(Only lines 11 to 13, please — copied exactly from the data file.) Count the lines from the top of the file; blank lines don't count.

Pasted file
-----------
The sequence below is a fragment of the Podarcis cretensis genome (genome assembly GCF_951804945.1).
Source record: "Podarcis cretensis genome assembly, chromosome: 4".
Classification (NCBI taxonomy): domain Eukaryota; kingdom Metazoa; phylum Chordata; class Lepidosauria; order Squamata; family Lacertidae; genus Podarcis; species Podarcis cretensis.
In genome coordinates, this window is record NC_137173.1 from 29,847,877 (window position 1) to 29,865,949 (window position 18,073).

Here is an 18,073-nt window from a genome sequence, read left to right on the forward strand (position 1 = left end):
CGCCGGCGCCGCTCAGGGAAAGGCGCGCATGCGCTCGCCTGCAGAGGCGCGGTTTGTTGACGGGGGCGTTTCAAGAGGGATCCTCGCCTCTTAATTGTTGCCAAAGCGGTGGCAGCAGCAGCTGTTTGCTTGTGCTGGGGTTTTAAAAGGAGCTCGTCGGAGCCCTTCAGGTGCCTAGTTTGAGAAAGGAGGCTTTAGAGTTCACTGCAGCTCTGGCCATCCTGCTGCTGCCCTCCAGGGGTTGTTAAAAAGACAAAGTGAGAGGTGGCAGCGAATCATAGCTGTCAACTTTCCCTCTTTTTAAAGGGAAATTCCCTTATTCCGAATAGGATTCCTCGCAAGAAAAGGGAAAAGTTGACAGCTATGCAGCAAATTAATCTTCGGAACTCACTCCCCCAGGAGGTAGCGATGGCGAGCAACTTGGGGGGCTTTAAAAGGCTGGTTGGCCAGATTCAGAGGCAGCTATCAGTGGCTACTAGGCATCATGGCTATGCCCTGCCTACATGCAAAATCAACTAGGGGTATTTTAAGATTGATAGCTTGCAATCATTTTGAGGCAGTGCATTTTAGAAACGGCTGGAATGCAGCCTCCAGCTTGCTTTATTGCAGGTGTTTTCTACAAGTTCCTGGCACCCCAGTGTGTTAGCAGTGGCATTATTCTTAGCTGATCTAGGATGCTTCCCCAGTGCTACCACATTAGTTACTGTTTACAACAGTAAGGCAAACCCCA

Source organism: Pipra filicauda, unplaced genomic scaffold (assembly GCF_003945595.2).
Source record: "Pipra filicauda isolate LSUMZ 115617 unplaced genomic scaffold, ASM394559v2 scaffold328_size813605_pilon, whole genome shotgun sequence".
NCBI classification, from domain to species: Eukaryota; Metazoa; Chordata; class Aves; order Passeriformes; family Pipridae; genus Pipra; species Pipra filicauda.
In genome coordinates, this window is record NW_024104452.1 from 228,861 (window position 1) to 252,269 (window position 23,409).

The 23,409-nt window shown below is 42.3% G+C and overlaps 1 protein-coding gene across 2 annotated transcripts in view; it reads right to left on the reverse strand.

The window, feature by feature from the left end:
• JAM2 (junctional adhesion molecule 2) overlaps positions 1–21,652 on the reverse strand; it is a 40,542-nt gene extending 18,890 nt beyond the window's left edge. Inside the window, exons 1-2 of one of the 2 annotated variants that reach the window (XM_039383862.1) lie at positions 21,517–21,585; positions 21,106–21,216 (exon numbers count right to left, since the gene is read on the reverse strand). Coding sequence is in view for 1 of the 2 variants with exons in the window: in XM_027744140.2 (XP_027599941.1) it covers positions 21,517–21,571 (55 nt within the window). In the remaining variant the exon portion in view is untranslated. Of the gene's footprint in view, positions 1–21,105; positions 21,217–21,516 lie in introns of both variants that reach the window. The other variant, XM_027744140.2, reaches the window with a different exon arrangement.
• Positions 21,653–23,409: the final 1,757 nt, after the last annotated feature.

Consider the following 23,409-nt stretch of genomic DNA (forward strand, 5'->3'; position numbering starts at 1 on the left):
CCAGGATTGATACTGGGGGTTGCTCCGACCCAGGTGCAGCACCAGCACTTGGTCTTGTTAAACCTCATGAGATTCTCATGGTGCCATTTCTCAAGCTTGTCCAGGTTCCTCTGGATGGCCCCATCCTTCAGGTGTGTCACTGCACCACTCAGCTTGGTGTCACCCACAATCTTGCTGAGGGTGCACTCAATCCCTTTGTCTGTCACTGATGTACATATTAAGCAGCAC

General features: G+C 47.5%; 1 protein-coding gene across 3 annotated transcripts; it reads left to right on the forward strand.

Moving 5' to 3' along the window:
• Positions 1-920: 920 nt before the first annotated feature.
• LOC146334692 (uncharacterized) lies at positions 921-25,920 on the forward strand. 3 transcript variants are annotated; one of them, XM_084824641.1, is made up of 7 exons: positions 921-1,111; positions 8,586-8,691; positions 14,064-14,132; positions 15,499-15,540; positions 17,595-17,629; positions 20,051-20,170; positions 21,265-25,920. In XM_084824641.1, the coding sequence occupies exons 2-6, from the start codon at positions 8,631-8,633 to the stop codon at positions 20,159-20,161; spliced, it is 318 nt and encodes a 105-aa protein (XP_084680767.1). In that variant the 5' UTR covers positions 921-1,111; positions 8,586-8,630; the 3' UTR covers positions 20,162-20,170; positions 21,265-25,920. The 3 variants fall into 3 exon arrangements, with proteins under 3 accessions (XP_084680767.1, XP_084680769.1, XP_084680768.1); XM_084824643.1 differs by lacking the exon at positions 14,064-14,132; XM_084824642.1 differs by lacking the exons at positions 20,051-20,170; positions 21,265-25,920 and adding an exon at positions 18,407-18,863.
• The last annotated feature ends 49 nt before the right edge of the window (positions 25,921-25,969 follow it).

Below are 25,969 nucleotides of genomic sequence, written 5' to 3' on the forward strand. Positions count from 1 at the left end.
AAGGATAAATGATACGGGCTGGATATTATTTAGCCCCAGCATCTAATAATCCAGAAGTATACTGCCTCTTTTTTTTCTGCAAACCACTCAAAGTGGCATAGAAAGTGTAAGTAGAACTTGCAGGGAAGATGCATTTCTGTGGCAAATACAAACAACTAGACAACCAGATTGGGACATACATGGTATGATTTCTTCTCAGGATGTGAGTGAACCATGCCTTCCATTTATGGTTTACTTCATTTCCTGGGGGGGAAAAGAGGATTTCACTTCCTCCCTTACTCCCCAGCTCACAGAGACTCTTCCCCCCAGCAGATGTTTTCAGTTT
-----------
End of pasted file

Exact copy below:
The 23,409-nt window shown below is 42.3% G+C and overlaps 1 protein-coding gene across 2 annotated transcripts in view; it reads right to left on the reverse strand.

The window, feature by feature from the left end:
• JAM2 (junctional adhesion molecule 2) overlaps positions 1–21,652 on the reverse strand; it is a 40,542-nt gene extending 18,890 nt beyond the window's left edge. Inside the window, exons 1-2 of one of the 2 annotated variants that reach the window (XM_039383862.1) lie at positions 21,517–21,585; positions 21,106–21,216 (exon numbers count right to left, since the gene is read on the reverse strand). Coding sequence is in view for 1 of the 2 variants with exons in the window: in XM_027744140.2 (XP_027599941.1) it covers positions 21,517–21,571 (55 nt within the window). In the remaining variant the exon portion in view is untranslated. Of the gene's footprint in view, positions 1–21,105; positions 21,217–21,516 lie in introns of both variants that reach the window. The other variant, XM_027744140.2, reaches the window with a different exon arrangement.